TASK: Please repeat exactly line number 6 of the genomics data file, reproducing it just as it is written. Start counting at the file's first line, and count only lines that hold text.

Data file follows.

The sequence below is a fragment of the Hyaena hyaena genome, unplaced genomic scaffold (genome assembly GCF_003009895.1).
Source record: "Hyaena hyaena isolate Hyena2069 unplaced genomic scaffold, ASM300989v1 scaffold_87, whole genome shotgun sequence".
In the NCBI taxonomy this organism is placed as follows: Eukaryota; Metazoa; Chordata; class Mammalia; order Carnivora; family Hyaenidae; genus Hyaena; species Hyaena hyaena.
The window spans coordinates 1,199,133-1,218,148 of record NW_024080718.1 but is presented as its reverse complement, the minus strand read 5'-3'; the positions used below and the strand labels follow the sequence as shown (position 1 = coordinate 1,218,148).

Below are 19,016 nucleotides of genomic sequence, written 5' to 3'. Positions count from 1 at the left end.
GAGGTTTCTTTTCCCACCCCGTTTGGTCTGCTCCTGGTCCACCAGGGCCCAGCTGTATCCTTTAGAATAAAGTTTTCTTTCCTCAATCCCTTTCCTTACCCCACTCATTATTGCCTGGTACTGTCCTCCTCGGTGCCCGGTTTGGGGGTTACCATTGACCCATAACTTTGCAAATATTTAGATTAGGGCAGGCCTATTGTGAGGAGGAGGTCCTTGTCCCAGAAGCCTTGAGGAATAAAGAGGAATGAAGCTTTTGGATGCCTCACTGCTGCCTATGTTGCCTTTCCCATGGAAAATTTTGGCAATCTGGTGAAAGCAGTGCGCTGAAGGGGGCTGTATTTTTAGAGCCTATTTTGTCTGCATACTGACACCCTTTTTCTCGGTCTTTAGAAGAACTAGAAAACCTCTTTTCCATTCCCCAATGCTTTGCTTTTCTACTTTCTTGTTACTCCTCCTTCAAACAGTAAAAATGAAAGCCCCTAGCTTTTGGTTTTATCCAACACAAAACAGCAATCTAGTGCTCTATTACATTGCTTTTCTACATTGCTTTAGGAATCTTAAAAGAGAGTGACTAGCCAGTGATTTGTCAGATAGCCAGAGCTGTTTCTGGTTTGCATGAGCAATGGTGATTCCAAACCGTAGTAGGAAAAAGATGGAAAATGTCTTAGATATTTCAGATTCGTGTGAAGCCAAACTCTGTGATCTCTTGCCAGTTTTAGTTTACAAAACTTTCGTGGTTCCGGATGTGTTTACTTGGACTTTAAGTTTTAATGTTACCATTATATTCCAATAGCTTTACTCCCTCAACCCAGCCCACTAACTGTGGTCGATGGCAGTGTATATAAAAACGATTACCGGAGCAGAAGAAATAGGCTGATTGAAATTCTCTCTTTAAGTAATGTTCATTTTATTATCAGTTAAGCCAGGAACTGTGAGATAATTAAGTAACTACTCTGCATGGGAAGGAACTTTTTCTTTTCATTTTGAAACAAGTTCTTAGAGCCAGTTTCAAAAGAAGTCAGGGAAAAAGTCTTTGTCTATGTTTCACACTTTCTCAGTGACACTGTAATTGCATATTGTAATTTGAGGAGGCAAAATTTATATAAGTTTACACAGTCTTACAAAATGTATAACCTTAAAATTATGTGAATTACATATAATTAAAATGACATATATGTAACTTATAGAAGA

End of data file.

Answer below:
GAGGTTTCTTTTCCCACCCCGTTTGGTCTGCTCCTGGTCCACCAGGGCCCAGCTGTATCCTTTAGAATAAAGTTTTCTTTCCTCAATCCCTTTCCTTACCCCACTCATTATTGCCTGGTACTGTCCTCCTCGGTGCCCGGTTTGGGGGTTACCATTGACCCATAACTTTGCAAATATTTAGATTAGGGCAGGCCTATTGTGAGGAGGAGGTCCTTGTCCCAGAAGCCTTGAGGAATAAAGAGGAATGAAGCTTTTGGATGCCTCACTGCTGCCTATGTTGCCTTTCCCATGGAAAATTTTGGCAATCTGGTGAAAGCAGTGCGCTGAAGGGGGCTGTATTTTTAGAGCCTATTTTGTCTGCATACTGACACCCTTTTTCTCGGTCTTTAGAAGAACTAGAAAACCTCTTTTCCATTCCCCAATGCTTTGCTTTTCTACTTTCTTGTTACTCCTCCTTCAAACAGTAAAAATGAAAGCCCCTAGCTTTTGGTTTTATCCAACACAAAACAGCAATCTAGTGCTCTATTACATTGCTTTTCTACATTGCTTTAGGAATCTTAAAAGAGAGTGACTAGCCAGTGATTTGTCAGATAGCCAGAGCTGTTTCTGGTTTGCATGAGCAATGGTGATTCCAAACCGTAGTAGGAAAAAGATGGAAAATGTCTTAGATATTTCAGATTCGTGTGAAGCCAAACTCTGTGATCTCTTGCCAGTTTTAGTTTACAAAACTTTCGTGGTTCCGGATGTGTTTACTTGGACTTTAAGTTTTAATGTTACCATTATATTCCAATAGCTTTACTCCCTCAACCCAGCCCACTAACTGTGGTCGATGGCAGTGTATATAAAAACGATTACCGGAGCAGAAGAAATAGGCTGATTGAAATTCTCTCTTTAAGTAATGTTCATTTTATTATCAGTTAAGCCAGGAACTGTGAGATAATTAAGTAACTACTCTGCATGGGAAGGAACTTTTTCTTTTCATTTTGAAACAAGTTCTTAGAGCCAGTTTCAAAAGAAGTCAGGGAAAAAGTCTTTGTCTATGTTTCACACTTTCTCAGTGACACTGTAATTGCATATTGTAATTTGAGGAGGCAAAATTTATATAAGTTTACACAGTCTTACAAAATGTATAACCTTAAAATTATGTGAATTACATATAATTAAAATGACATATATGTAACTTATAGAAGA